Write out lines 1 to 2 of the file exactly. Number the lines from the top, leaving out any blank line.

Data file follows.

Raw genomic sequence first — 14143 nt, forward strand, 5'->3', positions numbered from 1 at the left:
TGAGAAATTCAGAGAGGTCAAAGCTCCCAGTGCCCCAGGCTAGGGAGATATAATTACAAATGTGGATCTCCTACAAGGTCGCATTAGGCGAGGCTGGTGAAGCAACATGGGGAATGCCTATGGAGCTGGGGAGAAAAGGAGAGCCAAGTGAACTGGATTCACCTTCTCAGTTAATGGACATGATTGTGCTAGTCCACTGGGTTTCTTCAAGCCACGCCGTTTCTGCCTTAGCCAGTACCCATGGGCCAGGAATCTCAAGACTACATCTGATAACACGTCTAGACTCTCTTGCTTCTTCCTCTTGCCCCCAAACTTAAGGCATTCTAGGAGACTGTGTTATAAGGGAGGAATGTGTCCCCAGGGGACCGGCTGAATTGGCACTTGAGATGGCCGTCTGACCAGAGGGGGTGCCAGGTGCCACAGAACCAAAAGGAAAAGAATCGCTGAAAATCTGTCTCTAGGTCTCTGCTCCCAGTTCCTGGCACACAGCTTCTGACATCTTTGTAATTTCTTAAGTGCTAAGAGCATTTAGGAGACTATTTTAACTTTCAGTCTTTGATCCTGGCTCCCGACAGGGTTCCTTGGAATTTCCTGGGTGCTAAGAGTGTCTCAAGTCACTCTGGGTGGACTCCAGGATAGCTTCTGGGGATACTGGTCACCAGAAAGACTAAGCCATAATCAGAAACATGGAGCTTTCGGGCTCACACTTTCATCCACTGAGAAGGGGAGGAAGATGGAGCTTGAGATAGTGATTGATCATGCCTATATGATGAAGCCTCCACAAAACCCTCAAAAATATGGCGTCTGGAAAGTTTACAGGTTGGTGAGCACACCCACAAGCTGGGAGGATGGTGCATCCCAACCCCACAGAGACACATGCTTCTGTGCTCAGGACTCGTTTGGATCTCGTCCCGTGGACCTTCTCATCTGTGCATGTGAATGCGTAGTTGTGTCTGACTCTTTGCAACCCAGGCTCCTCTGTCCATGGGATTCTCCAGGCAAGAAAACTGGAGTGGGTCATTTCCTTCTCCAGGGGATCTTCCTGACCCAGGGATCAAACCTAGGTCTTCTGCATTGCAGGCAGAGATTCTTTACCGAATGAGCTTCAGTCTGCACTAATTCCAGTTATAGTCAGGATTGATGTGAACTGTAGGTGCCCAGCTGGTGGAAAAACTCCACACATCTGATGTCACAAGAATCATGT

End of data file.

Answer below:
Raw genomic sequence first — 14143 nt, forward strand, 5'->3', positions numbered from 1 at the left:
TGAGAAATTCAGAGAGGTCAAAGCTCCCAGTGCCCCAGGCTAGGGAGATATAATTACAAATGTGGATCTCCTACAAGGTCGCATTAGGCGAGGCTGGTGAAGCAACATGGGGAATGCCTATGGAGCTGGGGAGAAAAGGAGAGCCAAGTGAACTGGATTCACCTTCTCAGTTAATGGACATGATTGTGCTAGTCCACTGGGTTTCTTCAAGCCACGCCGTTTCTGCCTTAGCCAGTACCCATGGGCCAGGAATCTCAAGACTACATCTGATAACACGTCTAGACTCTCTTGCTTCTTCCTCTTGCCCCCAAACTTAAGGCATTCTAGGAGACTGTGTTATAAGGGAGGAATGTGTCCCCAGGGGACCGGCTGAATTGGCACTTGAGATGGCCGTCTGACCAGAGGGGGTGCCAGGTGCCACAGAACCAAAAGGAAAAGAATCGCTGAAAATCTGTCTCTAGGTCTCTGCTCCCAGTTCCTGGCACACAGCTTCTGACATCTTTGTAATTTCTTAAGTGCTAAGAGCATTTAGGAGACTATTTTAACTTTCAGTCTTTGATCCTGGCTCCCGACAGGGTTCCTTGGAATTTCCTGGGTGCTAAGAGTGTCTCAAGTCACTCTGGGTGGACTCCAGGATAGCTTCTGGGGATACTGGTCACCAGAAAGACTAAGCCATAATCAGAAACATGGAGCTTTCGGGCTCACACTTTCATCCACTGAGAAGGGGAGGAAGATGGAGCTTGAGATAGTGATTGATCATGCCTATATGATGAAGCCTCCACAAAACCCTCAAAAATATGGCGTCTGGAAAGTTTACAGGTTGGTGAGCACACCCACAAGCTGGGAGGATGGTGCATCCCAACCCCACAGAGACACATGCTTCTGTGCTCAGGACTCGTTTGGATCTCGTCCCGTGGACCTTCTCATCTGTGCATGTGAATGCGTAGTTGTGTCTGACTCTTTGCAACCCAGGCTCCTCTGTCCATGGGATTCTCCAGGCAAGAAAACTGGAGTGGGTCATTTCCTTCTCCAGGGGATCTTCCTGACCCAGGGATCAAACCTAGGTCTTCTGCATTGCAGGCAGAGATTCTTTACCGAATGAGCTTCAGTCTGCACTAATTCCAGTTATAGTCAGGATTGATGTGAACTGTAGGTGCCCAGCTGGTGGAAAAACTCCACACATCTGATGTCACAAGAATCATGT